This standard process is more or a lot less the identical throughout regions, nevertheless there are some versions. In Japan, where furu is known as tofuyo, koji, the similar mold utilized to make soy sauce, is utilised as an alternative of the airborne mould relied on in a great deal of China. And in Taiwan, the initial fermentation is often bypassed completely and instead salted and sunshine-dried cubes of tofu are submerged in rice wine with crimson yeast or rice koji, which breaks down almost everything in a single go. 

In terms of the seasoning additional to the brine, there are countless variants out there. I’m partial to chile powder–flavored furu, which is pretty common in Southwestern China and has a spicy kick. Taiwanese furu tends to lean a little bit sweeter, and the brine is frequently flavored with chunks of pineapple or other fruits for a refined strike of acidity. In Japan and elements of southeastern China, furu is spiced with a generous amount of pink yeast rice (the same type generally applied in Taiwan’s variation), which presents it a special tanginess and a vivid vibrant crimson hue.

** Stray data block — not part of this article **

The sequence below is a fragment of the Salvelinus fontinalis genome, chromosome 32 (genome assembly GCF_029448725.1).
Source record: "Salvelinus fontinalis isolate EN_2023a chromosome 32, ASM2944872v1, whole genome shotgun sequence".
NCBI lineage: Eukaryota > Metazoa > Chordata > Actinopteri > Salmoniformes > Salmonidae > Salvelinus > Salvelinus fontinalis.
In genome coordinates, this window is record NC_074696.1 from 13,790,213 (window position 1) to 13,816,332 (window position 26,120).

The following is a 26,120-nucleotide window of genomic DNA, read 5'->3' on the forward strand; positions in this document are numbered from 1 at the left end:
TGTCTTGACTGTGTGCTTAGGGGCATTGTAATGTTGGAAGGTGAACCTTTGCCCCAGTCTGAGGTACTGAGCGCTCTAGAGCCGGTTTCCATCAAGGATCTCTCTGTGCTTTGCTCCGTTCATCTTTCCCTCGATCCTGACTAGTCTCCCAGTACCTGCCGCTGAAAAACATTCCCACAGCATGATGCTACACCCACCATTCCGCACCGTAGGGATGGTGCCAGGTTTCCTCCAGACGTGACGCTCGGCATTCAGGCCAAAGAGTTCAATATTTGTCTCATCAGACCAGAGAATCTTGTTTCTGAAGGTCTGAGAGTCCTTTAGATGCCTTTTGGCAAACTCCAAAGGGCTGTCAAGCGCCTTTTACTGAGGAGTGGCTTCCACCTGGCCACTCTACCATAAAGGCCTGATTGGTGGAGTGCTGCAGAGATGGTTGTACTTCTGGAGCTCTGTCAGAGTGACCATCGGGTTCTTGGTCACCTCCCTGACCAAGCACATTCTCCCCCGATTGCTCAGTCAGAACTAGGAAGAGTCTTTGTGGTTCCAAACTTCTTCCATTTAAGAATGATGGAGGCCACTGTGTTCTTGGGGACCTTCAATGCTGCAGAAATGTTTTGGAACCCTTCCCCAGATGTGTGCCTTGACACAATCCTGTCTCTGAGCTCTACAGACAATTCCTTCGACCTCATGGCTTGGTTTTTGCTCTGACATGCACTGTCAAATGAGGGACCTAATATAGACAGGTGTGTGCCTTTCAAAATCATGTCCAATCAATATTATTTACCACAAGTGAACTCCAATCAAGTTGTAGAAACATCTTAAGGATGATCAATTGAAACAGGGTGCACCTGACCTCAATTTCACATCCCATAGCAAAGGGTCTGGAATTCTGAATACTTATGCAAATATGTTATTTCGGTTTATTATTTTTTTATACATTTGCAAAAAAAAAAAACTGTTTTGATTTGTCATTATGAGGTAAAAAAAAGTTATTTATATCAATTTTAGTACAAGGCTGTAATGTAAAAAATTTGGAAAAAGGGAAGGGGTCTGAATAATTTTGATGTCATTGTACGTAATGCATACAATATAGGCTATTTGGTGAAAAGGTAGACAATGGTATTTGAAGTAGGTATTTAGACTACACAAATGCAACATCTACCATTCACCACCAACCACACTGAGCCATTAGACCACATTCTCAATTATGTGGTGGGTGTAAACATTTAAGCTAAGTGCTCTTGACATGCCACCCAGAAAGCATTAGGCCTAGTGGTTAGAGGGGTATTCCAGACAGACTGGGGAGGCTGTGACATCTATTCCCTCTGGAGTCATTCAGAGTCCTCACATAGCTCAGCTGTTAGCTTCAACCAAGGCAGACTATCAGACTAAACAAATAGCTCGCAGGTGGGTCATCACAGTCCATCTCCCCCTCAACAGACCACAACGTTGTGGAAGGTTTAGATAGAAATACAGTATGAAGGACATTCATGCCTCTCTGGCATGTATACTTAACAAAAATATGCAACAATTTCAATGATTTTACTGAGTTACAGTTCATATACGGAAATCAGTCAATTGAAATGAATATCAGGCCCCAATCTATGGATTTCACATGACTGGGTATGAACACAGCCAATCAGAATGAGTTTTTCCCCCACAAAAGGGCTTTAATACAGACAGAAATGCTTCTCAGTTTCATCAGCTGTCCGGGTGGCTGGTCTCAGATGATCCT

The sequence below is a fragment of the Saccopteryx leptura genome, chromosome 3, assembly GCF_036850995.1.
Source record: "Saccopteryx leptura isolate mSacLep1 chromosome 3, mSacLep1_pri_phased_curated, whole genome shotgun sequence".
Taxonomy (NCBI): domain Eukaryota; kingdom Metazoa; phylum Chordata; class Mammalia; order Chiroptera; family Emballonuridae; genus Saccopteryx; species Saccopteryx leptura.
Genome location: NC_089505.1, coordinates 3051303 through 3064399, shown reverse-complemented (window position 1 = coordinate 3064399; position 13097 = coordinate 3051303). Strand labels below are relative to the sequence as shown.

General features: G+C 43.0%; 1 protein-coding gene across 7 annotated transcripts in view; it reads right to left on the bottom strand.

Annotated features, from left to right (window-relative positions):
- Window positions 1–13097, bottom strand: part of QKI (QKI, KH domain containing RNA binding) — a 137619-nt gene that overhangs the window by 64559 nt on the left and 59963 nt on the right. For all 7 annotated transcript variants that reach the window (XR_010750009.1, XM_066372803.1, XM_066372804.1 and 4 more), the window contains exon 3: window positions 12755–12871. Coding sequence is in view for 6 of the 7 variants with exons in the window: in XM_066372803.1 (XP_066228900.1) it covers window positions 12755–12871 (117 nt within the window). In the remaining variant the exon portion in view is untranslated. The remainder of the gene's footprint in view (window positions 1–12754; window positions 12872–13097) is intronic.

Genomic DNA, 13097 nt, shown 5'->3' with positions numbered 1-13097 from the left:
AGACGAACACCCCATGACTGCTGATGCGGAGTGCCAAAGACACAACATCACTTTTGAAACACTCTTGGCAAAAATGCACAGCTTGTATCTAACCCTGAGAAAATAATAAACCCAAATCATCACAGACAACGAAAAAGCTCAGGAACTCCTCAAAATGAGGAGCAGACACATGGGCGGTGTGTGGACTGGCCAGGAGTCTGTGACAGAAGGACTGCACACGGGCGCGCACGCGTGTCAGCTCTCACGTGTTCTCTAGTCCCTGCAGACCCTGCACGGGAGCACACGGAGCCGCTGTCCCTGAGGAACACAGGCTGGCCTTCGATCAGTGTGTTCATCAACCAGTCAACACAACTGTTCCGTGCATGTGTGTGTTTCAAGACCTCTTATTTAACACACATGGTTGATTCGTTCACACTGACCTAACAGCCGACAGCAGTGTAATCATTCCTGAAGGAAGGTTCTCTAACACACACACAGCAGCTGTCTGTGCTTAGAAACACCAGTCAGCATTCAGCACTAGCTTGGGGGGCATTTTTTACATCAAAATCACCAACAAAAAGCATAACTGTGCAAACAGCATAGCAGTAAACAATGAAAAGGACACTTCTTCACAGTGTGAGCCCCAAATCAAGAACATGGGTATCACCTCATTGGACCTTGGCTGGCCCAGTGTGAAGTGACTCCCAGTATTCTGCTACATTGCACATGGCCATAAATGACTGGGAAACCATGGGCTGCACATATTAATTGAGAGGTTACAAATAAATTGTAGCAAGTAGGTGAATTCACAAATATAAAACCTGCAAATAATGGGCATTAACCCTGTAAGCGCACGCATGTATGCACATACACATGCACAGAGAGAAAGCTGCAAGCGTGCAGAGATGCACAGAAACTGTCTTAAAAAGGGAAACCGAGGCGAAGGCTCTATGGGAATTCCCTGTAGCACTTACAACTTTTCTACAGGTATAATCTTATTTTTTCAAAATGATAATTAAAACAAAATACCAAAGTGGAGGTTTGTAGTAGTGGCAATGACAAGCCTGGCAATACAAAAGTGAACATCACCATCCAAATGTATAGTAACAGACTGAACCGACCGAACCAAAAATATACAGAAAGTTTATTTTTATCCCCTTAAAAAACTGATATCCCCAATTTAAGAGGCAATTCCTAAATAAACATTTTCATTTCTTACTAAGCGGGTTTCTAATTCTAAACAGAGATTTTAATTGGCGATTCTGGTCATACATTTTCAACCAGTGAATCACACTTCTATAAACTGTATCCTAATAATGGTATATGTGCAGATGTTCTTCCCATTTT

How To Obtain Fermented Tofu

Except you are an seasoned fermenter like Liu and King, making furu at home isn’t the most useful detail to do, considering that sourcing koji can be hard and doing work with wild spores really should be performed with caution and less than the cautious steering of experts. Fortunately, furu is available at almost all Chinese and Taiwanese grocery stores about the earth, usually marketed in little jars in the pickle section. It is also effortlessly identified on the internet under the label “fermented bean curd ” or “Chinese cheese.”

Really serious Eats / Amanda Suarez


Furu comes in all sorts of flavors so read the labels diligently. If it is seasoned with chile powder, it will be on the spicy facet. If it’s brilliant racecar pink, it is been fermented with purple yeast rice and will be sweeter. They all have the exact same foundation flavor, though, and can be utilised interchangeably in recipes. 

An important disclaimer: Furu is not the same matter as pungent tofu. Pungent tofu is made by submerging fresh tofu in an aged brine for a couple of days the tofu alone is not actually fermented. Furu, on the other hand, is truly fermented tofu and does not have the very same odor as pungent tofu. 

How To Retailer It

Furu is sold in jars and is a shelf-secure item commonly observed in a market’s unrefrigerated portion, but as with several shelf-steady packaged goods, it is susceptible to cross contamination when it’s opened for the to start with time. For that cause, even while furu does not spoil simply and can technically be fantastic for decades, the best thing to do is to refrigerate it soon after opening and take in it within a few months.